The second major highlight was the introduction of our DMPC, a cleric whose name I forget but "Mary Sue" seems as good a name as any. Later we found out through Max that Leo had made her some levels higher than the PCs. I can't remember how many but I do recall that Mary could cast better healing spells than the druid and was a better melee-fighter than either the fighter or the paladin. It's also worth noting that Mary Sue was completely immune to the kinds of misfortunes that befell the party and unlike the rest of us she always knew when it was appropriate to roll Spot checks. Of course she always made them too. Now I don't think DMPCs are necessarily bad ideas, I do resent being made to play second fiddle to an NPC though. In my opinion if the PCs aren't the main heroes of a campaign, then they should be the main villains. In Leo's campaign it was clear that we were the mooks.

The final session is when the group came up against Max's band of barbarians raiding a village and occupying part of it. The party determined that the thing to do was to get the villagers to safety so the druid offered to turn into a hawk and scout the area. Now, the druid's player was always a very level-headed sort of player and probably our group's greatest asset. His plan really should have worked too but... well, it went like this:

Leo: "Max, you see a bird flying over your camp."

Max: "I have my archers shoot it down!"

and shoot it down they did. I think Harris even said, "Oh, come on! How many birds fly over that camp every day?"

The rogue, wizard and fighter started to evacuate the villagers to the best of their ability. I think. I know that's what they said they were doing, but nothing Leo said in response suggested that their efforts were successful. He was too busy having Mary Sue engage Max's barbarian in direct combat to the point of ignoring the other players. At one point somebody asked about where everyone was, Leo determined that the rogue, wizard and fighter are all close to the combat and unsure where Harris's paladin was said, "He's in a bar or something."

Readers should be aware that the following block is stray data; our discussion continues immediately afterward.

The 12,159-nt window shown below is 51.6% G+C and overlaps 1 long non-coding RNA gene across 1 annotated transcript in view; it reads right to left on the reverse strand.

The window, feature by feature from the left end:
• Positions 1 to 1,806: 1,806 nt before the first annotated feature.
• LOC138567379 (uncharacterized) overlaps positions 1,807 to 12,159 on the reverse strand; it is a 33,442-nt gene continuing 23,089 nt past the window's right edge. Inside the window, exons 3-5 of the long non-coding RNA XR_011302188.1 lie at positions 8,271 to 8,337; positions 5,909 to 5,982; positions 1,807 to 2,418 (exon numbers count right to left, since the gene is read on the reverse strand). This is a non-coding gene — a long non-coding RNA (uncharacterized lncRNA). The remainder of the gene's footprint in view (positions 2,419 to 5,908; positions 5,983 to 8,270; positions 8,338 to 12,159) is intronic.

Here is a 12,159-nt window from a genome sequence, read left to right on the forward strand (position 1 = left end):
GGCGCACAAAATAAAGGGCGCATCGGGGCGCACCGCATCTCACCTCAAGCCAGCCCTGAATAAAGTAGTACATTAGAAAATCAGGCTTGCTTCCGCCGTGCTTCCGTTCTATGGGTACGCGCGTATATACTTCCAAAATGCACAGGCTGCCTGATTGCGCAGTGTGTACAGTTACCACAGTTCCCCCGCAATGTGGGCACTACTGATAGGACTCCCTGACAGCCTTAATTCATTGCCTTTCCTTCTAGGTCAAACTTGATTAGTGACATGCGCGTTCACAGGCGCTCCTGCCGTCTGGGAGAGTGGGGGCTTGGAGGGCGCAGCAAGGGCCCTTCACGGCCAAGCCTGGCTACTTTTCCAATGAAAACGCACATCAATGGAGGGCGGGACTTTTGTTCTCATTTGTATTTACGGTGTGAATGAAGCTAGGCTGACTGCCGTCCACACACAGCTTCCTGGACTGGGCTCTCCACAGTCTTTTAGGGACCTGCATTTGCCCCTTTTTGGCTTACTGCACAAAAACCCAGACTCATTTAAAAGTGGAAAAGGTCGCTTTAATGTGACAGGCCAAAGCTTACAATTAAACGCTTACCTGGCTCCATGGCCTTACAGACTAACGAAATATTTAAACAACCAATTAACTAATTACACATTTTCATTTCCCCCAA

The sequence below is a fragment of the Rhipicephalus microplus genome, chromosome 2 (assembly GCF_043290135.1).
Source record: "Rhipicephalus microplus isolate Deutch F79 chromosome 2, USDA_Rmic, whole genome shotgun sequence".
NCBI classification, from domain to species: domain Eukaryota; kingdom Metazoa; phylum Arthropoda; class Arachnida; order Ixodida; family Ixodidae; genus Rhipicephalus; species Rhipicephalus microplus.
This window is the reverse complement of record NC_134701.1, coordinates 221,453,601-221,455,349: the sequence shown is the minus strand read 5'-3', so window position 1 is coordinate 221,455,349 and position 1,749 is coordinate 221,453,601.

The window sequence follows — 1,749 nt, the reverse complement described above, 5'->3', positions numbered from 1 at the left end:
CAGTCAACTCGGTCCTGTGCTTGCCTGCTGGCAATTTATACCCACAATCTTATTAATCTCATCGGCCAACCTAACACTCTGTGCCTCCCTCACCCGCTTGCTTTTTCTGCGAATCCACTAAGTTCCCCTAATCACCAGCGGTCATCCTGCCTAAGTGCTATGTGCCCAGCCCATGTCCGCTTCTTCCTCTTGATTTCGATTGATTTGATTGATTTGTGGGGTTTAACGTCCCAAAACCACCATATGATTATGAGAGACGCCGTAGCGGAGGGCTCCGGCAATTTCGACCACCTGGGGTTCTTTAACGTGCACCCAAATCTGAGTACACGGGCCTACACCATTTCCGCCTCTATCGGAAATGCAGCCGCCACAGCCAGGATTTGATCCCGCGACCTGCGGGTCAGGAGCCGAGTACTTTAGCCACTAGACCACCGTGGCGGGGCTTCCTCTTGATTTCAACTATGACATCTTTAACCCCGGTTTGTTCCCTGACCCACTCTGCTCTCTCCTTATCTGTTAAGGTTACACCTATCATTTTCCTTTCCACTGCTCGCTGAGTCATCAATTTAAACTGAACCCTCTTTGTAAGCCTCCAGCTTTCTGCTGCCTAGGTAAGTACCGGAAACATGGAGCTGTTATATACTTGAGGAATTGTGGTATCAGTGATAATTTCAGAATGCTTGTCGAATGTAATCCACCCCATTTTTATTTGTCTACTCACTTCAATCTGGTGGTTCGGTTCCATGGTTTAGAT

Harris had pretty much had enough by this point so he just said, "OK, if you want me to be in a bar, I guess I'm in a bar."

Armed with this new information Hector started asking if he could roll for initiative and getting flat out ignored. Perish the thought that anything interrupt Mary Sue's epic showdown with Max's barbarian! Anything except Harris of course, who declared what actions he was taking in the bar such as, "I find the deadly nightshade behind the bar and drink it because it looks good."

This actually got Leo attention enough to pause his encounter to explain that this village was built by a Lawful Good society and would certainly not have nightshade behind the bar. Leo then resumed to ignore the other players, Hector continued to ask if he could roll initiative to no answer. This continued until the combat no longer favored Mary Sue, it was around this point that Leo became outright mean. He bemoaned that it wasn't his fault that the players didn't know when to make their spot checks. Hector took this to be a hint to roll one and asked, "Does a Spot check of 5 notice the battle in front of me?"

Leo then shouted, "What do you think?" as though Hector had asked the dumbest question in the world

As Hector sat uncomprehendingly he was treated to an explanation of exactly why he couldn't not notice the battle in front of his face. Hector then asked if that was the case, could he roll initiative to which Leo responded with an exasperated "Yes!"

Hector's initiative wasn't good and he would not be able to participate in combat until the next round. This meant that Mary Sue might not survive, (oh no.) Leo then asked Harris why he wasn't trying to participate in combat, Harris told him that he was in a bar and probably couldn't see or hear what was outside. Leo was furious and demanded, "How could you go to a bar at a time like this?"

Harris reminded Leo, "You said that I was in a bar so that's where I am."

This frustrated Leo to the point that he declared Harris's god teleported him out of the bar into the middle of the combat and told him to get his act together.

Harris got a much better initiative result and got a chance to hit Max's barbarian, though I suspected that he'd rather mess with Leo because it was the only way left to have any fun so he noted that his attack had a penalty because he was not proficient with a beer mug as a weapon. What followed went something like this:

Leo: "Why would you use a beer mug? You have a Holy Avenger!"

Harris: "I set it down in the bar when I got a drink. The beer mug was in my hand when I teleported into the combat so I'll use that."